Zhang Yimou to cooperate with railways film probe

By Li Shen
0 Comment(s)Print E-mail China.org.cn, July 31, 2012
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Zhang Yimou [File Photo]

Zhang Yimou [File Photo] 

Renowned Chinese film director Zhang Yimou said Monday he would fully cooperate with further investigations into the expensive promotional film which he directed for the Ministry of Railways.

A recent report by China's National Audit Office revealed that the ministry spent 18.5 million yuan (US$2.9 million) on the five-minute film, "Chinese Railways," without going through a public bidding process. Public suspicious of corruption were aroused when the quality of the film failed to live up to the expectations generated by the ministry's significant investment.

Zhang said that he received 2.5 million yuan (US$391,791) after tax for making the film and, in an interview with China's official Xinhua News Agency, he also stated his willingness to cooperate fully with any investigation into the matter.

According to Zhang, the ministry invited him to direct "Chinese Railway" in 2009 through New Moment Film and TV Culture Development Company, the film's producer. Zhang agreed to direct the promotional video on Sep. 9, 2009. "But I only signed a contract with New Moment, not the ministry," he said, adding that he did not want to be credited as the film's director, a stipulation which he wrote into the contract. But investigations show that in an agreement signed by New Moment and the Ministry of Railways, New Moment recognized Zhang Yimou as the film's director and credited him with the role.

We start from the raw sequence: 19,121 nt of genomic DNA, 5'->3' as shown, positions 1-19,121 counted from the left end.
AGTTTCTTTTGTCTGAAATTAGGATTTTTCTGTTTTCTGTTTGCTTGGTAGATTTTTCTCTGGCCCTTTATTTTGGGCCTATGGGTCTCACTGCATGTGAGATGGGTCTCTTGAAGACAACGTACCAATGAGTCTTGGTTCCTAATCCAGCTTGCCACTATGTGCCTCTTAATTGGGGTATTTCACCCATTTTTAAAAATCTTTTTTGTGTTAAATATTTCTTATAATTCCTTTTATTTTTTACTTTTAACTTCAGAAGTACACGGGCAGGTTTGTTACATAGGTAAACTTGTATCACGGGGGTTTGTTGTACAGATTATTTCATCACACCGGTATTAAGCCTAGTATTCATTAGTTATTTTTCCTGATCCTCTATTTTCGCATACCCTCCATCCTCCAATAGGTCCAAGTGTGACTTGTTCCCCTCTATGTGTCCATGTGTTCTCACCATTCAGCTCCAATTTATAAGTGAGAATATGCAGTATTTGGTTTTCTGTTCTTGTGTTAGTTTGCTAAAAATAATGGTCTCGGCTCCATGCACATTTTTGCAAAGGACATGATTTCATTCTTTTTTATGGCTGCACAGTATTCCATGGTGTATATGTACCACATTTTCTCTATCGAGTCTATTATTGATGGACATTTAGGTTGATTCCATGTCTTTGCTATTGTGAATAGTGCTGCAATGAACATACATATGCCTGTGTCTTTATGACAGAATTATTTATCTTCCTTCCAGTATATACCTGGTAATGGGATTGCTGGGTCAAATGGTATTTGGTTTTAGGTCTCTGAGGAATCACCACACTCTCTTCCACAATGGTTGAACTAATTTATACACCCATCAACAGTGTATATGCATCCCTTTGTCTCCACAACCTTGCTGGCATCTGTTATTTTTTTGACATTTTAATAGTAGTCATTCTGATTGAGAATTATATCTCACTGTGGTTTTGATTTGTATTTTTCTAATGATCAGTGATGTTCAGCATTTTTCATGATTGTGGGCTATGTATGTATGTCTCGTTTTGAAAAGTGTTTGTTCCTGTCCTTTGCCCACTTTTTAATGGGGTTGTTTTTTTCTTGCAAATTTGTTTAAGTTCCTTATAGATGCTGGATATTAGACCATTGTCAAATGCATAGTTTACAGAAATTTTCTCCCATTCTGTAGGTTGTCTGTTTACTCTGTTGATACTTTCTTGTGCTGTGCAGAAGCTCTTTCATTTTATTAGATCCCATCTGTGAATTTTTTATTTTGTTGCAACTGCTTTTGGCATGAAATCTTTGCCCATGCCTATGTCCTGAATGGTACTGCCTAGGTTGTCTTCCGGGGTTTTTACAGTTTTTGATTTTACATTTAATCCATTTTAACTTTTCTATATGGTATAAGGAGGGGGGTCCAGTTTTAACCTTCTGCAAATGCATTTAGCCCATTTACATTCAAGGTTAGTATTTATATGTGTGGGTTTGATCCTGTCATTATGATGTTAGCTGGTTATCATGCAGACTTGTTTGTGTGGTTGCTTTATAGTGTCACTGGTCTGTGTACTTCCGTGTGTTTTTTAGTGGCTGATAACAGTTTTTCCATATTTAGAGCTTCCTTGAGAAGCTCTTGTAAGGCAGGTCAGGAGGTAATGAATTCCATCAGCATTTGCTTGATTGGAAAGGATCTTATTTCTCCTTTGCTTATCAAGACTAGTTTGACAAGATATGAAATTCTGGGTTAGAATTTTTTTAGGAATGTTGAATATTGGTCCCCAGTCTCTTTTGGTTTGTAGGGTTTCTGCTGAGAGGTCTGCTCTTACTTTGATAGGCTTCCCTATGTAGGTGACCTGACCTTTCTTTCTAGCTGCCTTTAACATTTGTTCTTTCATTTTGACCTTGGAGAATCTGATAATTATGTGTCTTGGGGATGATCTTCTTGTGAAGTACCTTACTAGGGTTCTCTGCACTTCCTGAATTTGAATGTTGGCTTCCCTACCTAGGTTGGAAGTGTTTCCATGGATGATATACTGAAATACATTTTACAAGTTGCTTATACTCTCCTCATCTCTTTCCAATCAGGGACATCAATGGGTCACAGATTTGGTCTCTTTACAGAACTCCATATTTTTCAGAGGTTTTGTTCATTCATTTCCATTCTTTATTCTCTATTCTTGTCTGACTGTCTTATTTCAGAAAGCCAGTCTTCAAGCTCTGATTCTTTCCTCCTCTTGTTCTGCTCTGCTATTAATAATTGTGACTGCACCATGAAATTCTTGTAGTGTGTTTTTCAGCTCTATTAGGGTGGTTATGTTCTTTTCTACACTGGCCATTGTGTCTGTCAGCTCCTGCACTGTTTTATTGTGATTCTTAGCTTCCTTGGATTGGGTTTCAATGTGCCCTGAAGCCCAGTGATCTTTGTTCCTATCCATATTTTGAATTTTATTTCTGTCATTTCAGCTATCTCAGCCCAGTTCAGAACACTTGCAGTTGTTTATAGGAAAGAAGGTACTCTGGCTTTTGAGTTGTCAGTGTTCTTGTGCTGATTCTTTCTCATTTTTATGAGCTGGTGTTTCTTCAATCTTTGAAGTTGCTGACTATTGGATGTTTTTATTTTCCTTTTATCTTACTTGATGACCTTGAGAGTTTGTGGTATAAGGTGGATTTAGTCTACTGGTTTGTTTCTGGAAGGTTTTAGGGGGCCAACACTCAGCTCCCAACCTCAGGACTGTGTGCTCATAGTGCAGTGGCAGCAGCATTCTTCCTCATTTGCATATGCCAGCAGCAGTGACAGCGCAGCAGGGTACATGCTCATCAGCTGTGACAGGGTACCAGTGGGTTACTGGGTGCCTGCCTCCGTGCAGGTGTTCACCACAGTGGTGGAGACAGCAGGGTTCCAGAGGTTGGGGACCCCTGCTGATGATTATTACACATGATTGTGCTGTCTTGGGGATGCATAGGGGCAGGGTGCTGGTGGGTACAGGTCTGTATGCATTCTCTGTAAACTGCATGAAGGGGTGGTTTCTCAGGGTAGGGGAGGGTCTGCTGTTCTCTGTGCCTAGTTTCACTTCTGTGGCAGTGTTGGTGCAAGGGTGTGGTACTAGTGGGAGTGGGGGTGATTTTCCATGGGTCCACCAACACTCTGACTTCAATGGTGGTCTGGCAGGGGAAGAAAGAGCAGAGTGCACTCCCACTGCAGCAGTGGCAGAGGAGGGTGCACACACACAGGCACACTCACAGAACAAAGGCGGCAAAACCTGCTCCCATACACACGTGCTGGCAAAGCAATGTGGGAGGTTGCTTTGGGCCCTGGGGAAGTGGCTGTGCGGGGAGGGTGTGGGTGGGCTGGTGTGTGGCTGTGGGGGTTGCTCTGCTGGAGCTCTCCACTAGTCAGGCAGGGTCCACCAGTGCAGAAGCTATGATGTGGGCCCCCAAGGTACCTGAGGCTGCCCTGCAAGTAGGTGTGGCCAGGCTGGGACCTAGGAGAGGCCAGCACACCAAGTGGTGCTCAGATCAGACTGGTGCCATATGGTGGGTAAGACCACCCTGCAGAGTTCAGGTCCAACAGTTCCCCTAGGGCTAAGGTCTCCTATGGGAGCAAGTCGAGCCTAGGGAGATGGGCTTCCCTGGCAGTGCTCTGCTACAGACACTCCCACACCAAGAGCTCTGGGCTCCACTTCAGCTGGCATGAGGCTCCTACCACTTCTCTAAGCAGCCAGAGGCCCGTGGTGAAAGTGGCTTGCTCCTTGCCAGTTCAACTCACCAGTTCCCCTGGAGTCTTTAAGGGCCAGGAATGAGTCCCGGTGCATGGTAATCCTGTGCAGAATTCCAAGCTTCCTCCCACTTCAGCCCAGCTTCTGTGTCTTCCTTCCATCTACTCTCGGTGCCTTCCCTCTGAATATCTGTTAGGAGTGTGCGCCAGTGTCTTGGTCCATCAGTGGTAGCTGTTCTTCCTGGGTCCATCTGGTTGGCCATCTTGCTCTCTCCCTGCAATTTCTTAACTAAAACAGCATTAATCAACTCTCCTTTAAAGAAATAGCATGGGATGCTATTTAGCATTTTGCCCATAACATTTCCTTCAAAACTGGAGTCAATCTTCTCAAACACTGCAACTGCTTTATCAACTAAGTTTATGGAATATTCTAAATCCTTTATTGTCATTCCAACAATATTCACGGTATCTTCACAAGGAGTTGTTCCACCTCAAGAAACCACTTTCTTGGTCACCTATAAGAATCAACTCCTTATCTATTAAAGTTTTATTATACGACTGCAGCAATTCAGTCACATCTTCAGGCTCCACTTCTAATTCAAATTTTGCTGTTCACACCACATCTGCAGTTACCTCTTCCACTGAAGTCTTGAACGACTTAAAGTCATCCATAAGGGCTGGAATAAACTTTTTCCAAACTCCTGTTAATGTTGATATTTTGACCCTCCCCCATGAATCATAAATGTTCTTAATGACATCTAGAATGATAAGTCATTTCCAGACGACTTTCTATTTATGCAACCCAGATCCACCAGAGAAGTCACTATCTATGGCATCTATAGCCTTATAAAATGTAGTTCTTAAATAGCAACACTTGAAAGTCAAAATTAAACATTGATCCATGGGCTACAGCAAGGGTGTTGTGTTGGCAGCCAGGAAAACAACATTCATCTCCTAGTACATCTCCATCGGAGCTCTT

Zhang said that New Moment had paid the necessary taxes on his behalf and given him the receipt as proof. He said that he was not aware of the project's total budget until he read the report by the National Audit Office. "I was astonished [by the amount]," said Zhang. "I do not know whether the cost, minus my payment, is reasonable or not. And I can not control it."

The film came under fire following its online release, with critics taking aim at its quality, or lack thereof. Making his first comment on the issue, Zhang said: "The ministry wants the film have plenty of information which can not be presented by voice-over or actor's performances. That's why it has many subtitles. This is certainly not ideal." He added that that he had failed in his aim of telling the story in an interesting and humane way.

Zhang said that he would learn from his experience on the project and take the lessons learned into future projects. "I will do more investigation before embarking on similar projects in future," he said. "It is important that I consider my societal responsibilities."


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